wogma rating: The keen should rent; else TV/online (?)
The same old story. Just presented beautifully.Read more
Paresh Mokashi’s first film Harishchandrachi Factory depicted Dadasaheb Phalke’s struggle to make India's first motion picture, Raja Harishchandra. It was a fascinating story presented in a disappointing manner. His second venture – Elizabeth Ekadashi, portrays a family’s struggle to overcome mounting financial woes. Their efforts to survive and lead a normal life could’ve made a more engaging, heartwarming film. Instead, the director presents you a plot that is predictable at every juncture.
The film is about a family that gets into an unexpected financial problem. A widowed mother, the sole breadwinner of the family, strives hard to get themselves out of this dilemma. Her kids, however, decide to take matters in their own hands and support their mother. We all know the story and what will happen next and thereafter. Yet, you will be surprised to see how beautifully Madhugandha Kulkarni’s story is woven around Elizabeth – a cycle, and Ashadhi Ekadashi (an auspicious day). That’s why, no matter how conventional the narrative is, I don't worry about it as long as the treatment is heeded to.
Now, this cycle called Elizabeth was gifted to Dnyanesh (a lead character) by his late father. As does every human being, this family and above all Dnyanesh finds an emotional bond with it. Mokashi captures this affection so wonderfully that you’ll yearn for more. Alas, his weakest directional side spoils the whole show. Over-explanatory dialogues and over-exaggerated performances were the biggest bummer for Harishchandrachi Factory. And you get to see that imprint in Elizabeth Ekadashi as well. It’s really hard to understand why Indian filmmakers question our sensibilities rather than challenging them. Why can’t they let us feel the story rather than describing it to us through dialogue?
Mokashi once again failed to take advantage of his talented, charming cast. Their unnecessarily staged, not-so-natural performances make you think if the director really wanted it that way for this film or he prefers it this way by default. The characters’ struggle is evident throughout the film. You feel nothing about them though. As a result, you don’t desperately want the protagonist to succeed in his endeavors. Because somewhere you know he might win anyway. Mokashi tries to throw in a few surprises, but he is very late. His predictable screenplay has already done the job.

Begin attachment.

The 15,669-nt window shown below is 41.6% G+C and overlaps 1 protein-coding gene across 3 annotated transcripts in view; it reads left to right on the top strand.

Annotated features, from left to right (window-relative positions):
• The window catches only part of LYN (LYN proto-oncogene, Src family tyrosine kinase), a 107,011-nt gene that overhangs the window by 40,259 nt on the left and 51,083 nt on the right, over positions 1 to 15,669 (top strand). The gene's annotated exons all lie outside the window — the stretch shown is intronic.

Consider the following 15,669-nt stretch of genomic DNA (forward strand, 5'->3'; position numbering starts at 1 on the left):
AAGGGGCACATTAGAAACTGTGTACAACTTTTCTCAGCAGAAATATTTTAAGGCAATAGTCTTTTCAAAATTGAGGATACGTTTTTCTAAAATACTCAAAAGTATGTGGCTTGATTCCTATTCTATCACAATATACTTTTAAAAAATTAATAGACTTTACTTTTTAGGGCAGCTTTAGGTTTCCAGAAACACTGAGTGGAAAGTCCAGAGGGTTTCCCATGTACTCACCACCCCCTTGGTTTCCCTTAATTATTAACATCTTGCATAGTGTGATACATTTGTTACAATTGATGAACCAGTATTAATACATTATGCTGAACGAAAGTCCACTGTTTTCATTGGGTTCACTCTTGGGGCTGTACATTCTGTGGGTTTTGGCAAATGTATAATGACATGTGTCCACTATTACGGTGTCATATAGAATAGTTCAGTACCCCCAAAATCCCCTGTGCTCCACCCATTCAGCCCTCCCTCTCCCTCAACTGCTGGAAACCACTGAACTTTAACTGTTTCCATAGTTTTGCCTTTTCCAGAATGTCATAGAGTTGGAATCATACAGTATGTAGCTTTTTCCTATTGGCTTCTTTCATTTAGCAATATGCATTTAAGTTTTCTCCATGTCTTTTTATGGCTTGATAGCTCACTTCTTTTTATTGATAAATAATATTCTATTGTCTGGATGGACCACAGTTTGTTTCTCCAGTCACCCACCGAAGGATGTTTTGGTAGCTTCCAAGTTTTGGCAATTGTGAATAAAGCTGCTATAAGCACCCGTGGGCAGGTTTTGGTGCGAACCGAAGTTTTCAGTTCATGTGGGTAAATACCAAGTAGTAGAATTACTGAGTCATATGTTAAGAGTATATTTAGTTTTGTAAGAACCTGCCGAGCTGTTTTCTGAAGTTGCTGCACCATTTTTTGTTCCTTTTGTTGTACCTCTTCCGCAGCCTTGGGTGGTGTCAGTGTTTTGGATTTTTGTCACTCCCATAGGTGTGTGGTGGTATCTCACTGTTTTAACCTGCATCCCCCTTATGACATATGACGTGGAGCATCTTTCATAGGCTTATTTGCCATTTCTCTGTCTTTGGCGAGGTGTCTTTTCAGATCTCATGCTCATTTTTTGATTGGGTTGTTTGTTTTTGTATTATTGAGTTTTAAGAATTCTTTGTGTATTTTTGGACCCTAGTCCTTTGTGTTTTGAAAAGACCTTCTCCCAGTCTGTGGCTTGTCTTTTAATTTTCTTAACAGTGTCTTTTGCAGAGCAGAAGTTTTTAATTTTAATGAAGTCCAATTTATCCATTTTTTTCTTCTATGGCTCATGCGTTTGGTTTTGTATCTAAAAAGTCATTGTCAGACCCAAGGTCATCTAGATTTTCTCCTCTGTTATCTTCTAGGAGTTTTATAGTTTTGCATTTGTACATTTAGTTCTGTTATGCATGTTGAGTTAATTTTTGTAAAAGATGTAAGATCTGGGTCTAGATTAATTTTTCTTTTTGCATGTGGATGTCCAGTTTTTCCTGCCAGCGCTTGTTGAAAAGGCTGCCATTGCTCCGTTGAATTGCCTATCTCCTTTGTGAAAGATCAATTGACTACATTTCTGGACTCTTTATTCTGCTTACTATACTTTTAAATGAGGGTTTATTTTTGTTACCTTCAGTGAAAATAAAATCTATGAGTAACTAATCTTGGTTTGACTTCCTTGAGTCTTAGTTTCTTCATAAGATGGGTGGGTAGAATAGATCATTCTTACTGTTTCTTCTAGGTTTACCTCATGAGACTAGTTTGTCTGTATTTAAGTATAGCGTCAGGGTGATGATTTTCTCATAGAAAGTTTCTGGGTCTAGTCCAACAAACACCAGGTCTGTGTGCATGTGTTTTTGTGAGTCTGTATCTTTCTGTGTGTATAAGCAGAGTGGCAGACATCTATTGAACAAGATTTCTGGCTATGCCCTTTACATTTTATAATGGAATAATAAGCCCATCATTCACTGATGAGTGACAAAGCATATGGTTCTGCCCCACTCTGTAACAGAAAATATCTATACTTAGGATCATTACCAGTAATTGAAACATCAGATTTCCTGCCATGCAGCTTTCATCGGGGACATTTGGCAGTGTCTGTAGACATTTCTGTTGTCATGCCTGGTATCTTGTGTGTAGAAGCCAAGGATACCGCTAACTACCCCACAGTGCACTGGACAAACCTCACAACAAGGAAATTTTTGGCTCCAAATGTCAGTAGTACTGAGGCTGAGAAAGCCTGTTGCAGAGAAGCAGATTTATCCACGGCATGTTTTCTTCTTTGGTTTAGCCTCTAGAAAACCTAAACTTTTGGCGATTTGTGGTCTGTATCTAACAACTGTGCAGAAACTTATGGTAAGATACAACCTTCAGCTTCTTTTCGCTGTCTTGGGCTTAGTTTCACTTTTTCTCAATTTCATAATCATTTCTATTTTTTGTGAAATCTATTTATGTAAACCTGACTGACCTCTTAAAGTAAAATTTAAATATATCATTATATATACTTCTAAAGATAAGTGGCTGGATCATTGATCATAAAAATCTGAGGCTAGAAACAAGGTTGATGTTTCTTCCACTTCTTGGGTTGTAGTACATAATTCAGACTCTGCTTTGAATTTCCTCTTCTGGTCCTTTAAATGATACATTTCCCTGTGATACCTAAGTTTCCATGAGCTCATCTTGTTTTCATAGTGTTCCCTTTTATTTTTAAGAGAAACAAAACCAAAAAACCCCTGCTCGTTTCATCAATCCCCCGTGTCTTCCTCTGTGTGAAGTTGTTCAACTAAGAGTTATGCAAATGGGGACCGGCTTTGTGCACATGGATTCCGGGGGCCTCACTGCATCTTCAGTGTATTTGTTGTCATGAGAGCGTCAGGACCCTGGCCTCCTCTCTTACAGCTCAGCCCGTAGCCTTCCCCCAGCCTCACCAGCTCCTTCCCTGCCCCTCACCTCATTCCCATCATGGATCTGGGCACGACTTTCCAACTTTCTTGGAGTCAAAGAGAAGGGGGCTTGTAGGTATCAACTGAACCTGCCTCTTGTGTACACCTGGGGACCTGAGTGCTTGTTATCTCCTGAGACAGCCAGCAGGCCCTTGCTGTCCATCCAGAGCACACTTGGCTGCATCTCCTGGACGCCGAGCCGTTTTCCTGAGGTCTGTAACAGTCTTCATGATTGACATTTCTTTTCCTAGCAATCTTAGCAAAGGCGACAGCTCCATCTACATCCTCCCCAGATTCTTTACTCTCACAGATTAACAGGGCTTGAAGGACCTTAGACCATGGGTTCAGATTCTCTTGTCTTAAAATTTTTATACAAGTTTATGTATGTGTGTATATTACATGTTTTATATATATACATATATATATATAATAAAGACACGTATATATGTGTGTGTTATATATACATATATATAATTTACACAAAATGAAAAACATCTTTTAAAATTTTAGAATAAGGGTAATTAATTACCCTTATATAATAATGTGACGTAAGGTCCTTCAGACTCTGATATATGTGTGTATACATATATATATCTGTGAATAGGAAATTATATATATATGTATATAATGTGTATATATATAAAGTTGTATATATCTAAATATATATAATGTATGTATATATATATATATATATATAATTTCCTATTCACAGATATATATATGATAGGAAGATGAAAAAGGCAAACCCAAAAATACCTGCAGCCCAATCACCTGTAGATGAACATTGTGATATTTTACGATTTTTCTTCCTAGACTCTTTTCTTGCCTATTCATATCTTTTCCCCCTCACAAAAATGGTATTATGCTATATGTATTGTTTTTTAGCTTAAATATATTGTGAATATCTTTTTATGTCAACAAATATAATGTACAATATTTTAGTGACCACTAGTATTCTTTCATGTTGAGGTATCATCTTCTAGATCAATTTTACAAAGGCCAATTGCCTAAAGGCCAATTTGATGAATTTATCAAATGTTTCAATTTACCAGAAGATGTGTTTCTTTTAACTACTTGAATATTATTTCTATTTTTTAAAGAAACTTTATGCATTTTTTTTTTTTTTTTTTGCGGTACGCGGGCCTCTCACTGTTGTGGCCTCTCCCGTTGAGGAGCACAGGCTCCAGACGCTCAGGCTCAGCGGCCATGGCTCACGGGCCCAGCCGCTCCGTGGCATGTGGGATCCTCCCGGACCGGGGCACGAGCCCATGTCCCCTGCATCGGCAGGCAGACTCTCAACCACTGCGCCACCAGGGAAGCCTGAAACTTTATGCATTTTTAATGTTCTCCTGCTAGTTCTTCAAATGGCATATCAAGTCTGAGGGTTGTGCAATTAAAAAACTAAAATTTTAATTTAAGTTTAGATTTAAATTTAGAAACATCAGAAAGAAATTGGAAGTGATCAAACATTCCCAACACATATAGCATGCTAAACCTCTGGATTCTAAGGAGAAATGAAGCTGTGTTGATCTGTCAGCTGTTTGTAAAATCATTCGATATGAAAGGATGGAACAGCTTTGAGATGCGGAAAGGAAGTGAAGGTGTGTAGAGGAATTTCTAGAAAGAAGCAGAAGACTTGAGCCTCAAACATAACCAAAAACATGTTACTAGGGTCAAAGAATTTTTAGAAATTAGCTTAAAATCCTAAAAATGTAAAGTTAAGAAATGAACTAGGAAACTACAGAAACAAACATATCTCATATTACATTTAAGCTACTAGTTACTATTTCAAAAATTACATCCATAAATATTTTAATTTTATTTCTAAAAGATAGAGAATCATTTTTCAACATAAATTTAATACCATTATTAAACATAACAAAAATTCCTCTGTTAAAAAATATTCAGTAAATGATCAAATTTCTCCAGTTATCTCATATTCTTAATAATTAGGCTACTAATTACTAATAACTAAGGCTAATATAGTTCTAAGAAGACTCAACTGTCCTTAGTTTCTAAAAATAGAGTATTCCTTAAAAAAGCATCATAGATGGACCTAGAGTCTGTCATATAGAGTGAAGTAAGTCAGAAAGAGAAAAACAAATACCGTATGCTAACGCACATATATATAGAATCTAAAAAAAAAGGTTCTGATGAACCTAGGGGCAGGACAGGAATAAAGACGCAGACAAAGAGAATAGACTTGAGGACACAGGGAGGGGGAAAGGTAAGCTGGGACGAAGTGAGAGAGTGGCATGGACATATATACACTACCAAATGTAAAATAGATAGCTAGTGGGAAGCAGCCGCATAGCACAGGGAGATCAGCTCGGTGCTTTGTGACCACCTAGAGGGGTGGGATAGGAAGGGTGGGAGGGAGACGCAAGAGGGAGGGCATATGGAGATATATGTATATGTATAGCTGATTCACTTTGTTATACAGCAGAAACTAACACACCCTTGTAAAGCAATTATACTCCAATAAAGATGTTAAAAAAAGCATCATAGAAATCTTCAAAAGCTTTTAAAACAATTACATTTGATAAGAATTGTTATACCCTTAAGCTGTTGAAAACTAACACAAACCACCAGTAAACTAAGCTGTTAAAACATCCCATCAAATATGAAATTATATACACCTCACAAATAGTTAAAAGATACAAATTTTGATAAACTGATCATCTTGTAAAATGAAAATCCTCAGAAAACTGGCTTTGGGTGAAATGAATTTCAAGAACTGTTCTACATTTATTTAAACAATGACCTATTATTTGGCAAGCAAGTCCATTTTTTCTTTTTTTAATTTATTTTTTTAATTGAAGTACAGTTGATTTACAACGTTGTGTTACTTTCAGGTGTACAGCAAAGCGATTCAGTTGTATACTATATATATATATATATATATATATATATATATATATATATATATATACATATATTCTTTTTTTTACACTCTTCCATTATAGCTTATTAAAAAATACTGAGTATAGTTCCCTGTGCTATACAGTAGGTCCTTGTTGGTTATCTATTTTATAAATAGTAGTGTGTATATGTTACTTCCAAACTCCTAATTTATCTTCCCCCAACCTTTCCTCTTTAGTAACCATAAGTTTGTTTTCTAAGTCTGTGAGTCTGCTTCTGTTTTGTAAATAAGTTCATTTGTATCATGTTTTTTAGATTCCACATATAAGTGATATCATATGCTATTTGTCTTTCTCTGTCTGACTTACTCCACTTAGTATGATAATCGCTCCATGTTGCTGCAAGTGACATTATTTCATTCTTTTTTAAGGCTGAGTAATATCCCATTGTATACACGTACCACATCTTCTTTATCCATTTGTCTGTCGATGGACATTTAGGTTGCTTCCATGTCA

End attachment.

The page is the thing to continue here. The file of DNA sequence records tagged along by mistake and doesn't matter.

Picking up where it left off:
At 90 minutes, it might look like the film is short and crisp. But a sharper edit could’ve surely helped to disguise its glitches. Mokashi had an opportunity to show a cinematic climax that would’ve left audiences speechless. It’s a shame that he chose an absolutely passé one. Above all, it is so casually directed that it makes me wonder if he was the same guy whose last film was India's official entry to Academy Awards.
Amol Gole’s cinematography isn't ground-breaking, but it is not something I've seen in Marathi films in recent times. Each scene is lit so brilliantly that it adds to the intensity of the narrative. Very well done!
This story could’ve actually taken place anywhere, but the director knows its soul very well. No wonder the production set in the backdrop of Pandharpur looks so authentic. The visual beauty of Elizabeth Ekadashi is such that you may not mind overlooking its shortcomings.
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This page has additional observations, other than the ones noted in the main review.
The film revolves around a family struggling with its financial troubles, and Dnyanesh’s (a central character) beloved cycle – Elizabeth.